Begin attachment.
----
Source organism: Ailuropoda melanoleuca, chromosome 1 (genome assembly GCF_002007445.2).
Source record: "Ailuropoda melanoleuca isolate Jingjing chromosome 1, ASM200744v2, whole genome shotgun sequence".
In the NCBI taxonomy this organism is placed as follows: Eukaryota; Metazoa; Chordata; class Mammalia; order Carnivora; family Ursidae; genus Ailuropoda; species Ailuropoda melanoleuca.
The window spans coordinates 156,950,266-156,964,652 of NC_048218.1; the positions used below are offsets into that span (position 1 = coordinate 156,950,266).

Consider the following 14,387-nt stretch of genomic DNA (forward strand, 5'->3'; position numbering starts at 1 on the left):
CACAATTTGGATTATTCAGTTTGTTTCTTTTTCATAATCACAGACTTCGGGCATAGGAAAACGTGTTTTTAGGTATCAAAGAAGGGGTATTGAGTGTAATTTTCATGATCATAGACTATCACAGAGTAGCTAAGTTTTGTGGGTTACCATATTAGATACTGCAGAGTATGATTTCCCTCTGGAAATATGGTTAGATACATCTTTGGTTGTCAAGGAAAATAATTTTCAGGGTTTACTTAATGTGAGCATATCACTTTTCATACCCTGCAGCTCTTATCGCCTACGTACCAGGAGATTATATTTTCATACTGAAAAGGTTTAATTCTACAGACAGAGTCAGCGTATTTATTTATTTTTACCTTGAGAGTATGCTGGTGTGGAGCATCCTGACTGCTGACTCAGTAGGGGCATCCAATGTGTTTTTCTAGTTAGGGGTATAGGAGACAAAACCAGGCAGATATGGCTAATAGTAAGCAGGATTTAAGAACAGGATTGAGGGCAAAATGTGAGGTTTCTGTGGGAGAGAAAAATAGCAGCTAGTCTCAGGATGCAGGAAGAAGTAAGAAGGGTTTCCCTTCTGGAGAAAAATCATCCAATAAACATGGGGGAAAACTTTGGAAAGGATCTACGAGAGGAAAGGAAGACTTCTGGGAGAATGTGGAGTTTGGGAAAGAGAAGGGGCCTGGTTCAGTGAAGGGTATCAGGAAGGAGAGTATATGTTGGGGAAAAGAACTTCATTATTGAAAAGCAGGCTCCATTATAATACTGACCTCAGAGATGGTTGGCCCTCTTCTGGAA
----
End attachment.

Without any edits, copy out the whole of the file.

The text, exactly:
Source organism: Ailuropoda melanoleuca, chromosome 1 (genome assembly GCF_002007445.2).
Source record: "Ailuropoda melanoleuca isolate Jingjing chromosome 1, ASM200744v2, whole genome shotgun sequence".
In the NCBI taxonomy this organism is placed as follows: Eukaryota; Metazoa; Chordata; class Mammalia; order Carnivora; family Ursidae; genus Ailuropoda; species Ailuropoda melanoleuca.
The window spans coordinates 156,950,266-156,964,652 of NC_048218.1; the positions used below are offsets into that span (position 1 = coordinate 156,950,266).

Consider the following 14,387-nt stretch of genomic DNA (forward strand, 5'->3'; position numbering starts at 1 on the left):
CACAATTTGGATTATTCAGTTTGTTTCTTTTTCATAATCACAGACTTCGGGCATAGGAAAACGTGTTTTTAGGTATCAAAGAAGGGGTATTGAGTGTAATTTTCATGATCATAGACTATCACAGAGTAGCTAAGTTTTGTGGGTTACCATATTAGATACTGCAGAGTATGATTTCCCTCTGGAAATATGGTTAGATACATCTTTGGTTGTCAAGGAAAATAATTTTCAGGGTTTACTTAATGTGAGCATATCACTTTTCATACCCTGCAGCTCTTATCGCCTACGTACCAGGAGATTATATTTTCATACTGAAAAGGTTTAATTCTACAGACAGAGTCAGCGTATTTATTTATTTTTACCTTGAGAGTATGCTGGTGTGGAGCATCCTGACTGCTGACTCAGTAGGGGCATCCAATGTGTTTTTCTAGTTAGGGGTATAGGAGACAAAACCAGGCAGATATGGCTAATAGTAAGCAGGATTTAAGAACAGGATTGAGGGCAAAATGTGAGGTTTCTGTGGGAGAGAAAAATAGCAGCTAGTCTCAGGATGCAGGAAGAAGTAAGAAGGGTTTCCCTTCTGGAGAAAAATCATCCAATAAACATGGGGGAAAACTTTGGAAAGGATCTACGAGAGGAAAGGAAGACTTCTGGGAGAATGTGGAGTTTGGGAAAGAGAAGGGGCCTGGTTCAGTGAAGGGTATCAGGAAGGAGAGTATATGTTGGGGAAAAGAACTTCATTATTGAAAAGCAGGCTCCATTATAATACTGACCTCAGAGATGGTTGGCCCTCTTCTGGAA